The European Union and Britain launched parallel competition probes on Friday into whether Facebook uses data from advertisers to unfairly dominate the online classifieds market.
The US social media behemoth sells classified advertising on its Marketplace service, but also gathers data from commercial advertising that may give it an unfair advantage -- a charge the firm declared "without merit".
Investigators will also probe whether Facebook's single user log-in allows it to unfairly use data gathered across its social media, dating app and advertising platforms.
The cases opened by the European Commission and Britain's Competition and Markets Authority (CMA) are separate, but the regulators are working closely together.
"Facebook collects vast troves of data on the activities of users of its social network and beyond," EU vice-president and competition chief Margrethe Vestager said.
"We will look in detail at whether this data gives Facebook an undue competitive advantage in particular on the online classified ads sector, where people buy and sell goods every day, and where Facebook also competes with companies from which it collects data," she said.
"In today's digital economy, data should not be used in ways that distort competition."
A Facebook spokesperson responded in an email: "We will continue to cooperate fully with the investigations to demonstrate that they are without merit.
"We are always developing new and better services to meet evolving demand from people who use Facebook. 'Marketplace' and 'Dating' offer people more choices and both products operate in a highly competitive environment with many large incumbents."
- Marketplace ads -
The formal probe follows a preliminary investigation focused on Facebook's Marketplace classifieds service -- available to most of its three billion users.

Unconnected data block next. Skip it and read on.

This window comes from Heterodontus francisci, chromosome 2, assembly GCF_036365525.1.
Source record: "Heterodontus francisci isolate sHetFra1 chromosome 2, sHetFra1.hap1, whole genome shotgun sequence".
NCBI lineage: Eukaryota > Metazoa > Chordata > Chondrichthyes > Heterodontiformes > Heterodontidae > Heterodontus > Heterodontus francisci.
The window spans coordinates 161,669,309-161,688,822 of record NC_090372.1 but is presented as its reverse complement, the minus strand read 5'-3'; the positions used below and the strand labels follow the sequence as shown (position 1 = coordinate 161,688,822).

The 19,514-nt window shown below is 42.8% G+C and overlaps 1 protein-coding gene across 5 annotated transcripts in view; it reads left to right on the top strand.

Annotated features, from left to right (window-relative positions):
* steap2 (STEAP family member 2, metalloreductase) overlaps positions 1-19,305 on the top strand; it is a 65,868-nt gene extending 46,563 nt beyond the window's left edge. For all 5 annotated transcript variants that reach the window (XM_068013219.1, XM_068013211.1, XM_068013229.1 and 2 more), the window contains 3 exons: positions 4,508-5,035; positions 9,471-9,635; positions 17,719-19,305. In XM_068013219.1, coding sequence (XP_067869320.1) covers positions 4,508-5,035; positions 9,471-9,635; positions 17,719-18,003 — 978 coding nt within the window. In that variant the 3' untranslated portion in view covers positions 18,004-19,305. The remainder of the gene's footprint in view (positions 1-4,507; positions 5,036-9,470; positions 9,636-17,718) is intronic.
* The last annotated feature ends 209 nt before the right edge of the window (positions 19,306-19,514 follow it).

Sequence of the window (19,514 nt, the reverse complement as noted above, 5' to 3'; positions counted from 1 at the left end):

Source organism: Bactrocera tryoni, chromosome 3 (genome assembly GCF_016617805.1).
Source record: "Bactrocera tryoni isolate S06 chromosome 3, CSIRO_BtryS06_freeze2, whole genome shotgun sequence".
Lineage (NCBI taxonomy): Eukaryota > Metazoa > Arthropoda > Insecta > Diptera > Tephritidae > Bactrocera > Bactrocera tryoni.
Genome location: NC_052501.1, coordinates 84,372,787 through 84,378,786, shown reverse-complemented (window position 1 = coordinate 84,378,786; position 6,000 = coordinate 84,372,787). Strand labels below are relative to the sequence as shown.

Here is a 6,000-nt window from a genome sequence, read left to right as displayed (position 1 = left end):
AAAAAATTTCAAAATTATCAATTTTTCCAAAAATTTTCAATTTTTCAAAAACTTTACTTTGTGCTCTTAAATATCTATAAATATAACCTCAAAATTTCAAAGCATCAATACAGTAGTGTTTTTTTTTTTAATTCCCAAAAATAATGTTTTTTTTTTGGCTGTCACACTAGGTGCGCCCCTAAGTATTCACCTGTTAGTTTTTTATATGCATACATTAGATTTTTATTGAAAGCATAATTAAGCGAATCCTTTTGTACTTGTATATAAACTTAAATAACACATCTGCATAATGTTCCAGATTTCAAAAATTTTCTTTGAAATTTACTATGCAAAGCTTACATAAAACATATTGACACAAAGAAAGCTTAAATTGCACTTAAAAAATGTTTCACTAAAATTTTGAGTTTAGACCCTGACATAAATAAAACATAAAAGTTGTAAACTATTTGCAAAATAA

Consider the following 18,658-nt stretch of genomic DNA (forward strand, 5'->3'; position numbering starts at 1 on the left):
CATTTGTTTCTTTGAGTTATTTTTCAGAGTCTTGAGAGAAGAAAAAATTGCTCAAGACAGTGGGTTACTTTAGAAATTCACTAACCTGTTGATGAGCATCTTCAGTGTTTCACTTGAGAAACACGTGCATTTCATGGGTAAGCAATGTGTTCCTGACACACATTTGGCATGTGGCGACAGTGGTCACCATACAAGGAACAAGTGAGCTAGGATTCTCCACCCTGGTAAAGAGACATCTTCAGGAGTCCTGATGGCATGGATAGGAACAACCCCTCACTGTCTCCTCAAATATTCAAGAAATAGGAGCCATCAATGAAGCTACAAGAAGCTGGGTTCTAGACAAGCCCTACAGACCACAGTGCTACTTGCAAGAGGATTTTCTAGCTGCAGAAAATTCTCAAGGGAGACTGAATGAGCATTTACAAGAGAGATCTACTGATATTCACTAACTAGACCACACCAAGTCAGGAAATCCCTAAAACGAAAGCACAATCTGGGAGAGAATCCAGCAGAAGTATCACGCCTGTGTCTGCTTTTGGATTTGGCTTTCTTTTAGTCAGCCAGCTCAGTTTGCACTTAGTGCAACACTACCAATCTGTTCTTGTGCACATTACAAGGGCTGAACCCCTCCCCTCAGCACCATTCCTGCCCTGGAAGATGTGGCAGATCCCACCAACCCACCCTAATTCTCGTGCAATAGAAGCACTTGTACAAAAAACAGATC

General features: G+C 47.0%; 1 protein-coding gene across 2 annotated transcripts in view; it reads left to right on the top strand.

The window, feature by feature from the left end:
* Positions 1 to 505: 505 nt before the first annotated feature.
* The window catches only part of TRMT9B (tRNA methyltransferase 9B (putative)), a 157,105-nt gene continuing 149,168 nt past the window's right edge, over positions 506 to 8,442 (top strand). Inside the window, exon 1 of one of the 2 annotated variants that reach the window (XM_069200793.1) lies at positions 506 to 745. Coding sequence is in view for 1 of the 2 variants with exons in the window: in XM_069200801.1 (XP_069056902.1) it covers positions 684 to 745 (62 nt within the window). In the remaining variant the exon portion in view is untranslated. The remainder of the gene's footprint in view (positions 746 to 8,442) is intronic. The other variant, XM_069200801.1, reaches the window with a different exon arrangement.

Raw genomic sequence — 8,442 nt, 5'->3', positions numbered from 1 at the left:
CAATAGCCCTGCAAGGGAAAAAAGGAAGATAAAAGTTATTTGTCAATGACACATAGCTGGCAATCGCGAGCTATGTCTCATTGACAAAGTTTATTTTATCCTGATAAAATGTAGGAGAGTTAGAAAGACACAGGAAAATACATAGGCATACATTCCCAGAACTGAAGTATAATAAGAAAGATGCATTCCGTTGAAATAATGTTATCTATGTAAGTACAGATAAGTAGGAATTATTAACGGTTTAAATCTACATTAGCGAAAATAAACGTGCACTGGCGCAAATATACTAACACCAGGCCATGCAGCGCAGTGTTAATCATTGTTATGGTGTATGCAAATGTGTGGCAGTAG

Companies advertising on Marketplace have to provide data to Facebook which the European Commission said led to concerns that the internet giant may distort competition.
"Facebook could, for instance, receive precise information on users' preferences from its competitors' advertisement activities and use such data in order to adapt Facebook Marketplace," it said.
The EU executive is also concerned about how Marketplace is integrated into Facebook's core social network platform -- "a form of tying which gives it an advantage in reaching customers and forecloses competing online classified ads services".
There is no deadline for the probe to be wrapped up, with the commission saying its duration depended on factors including the complexity of the case.
- Internet gatekeepers -
The European Commission noted in its statement that former EU member Britain's CMA also on Friday opened its own probe into the way Facebook uses data.
Britain has left the EU and now runs its own competition regime, but both regulators said they would work closely together to investigate Facebook.
Andrea Coscelli, chief executive of the CMA -- which set up a "Digital Markets Unit" in April -- said they would assess whether Facebook's business practices are giving it an unfair advantage in the online dating and classified ad sectors.
"Any such advantage can make it harder for competing firms to succeed, including new and smaller businesses, and may reduce customer choice."
Last month, Brussels launched another probe into Facebook, related to its buyout of a US startup, Kustomer, that specialises in helping businesses interact with customers online.
Vestager and the European Commission have often clashed with US digital giants in the past, and has formally accused Apple of unfairly squeezing out rivals from its app store.
The EU is currently preparing an ambitious law, known as the Digital Markets Act, that will set up special rules for so-called "gatekeepers" -- the largely US platforms that dominate the consumer internet.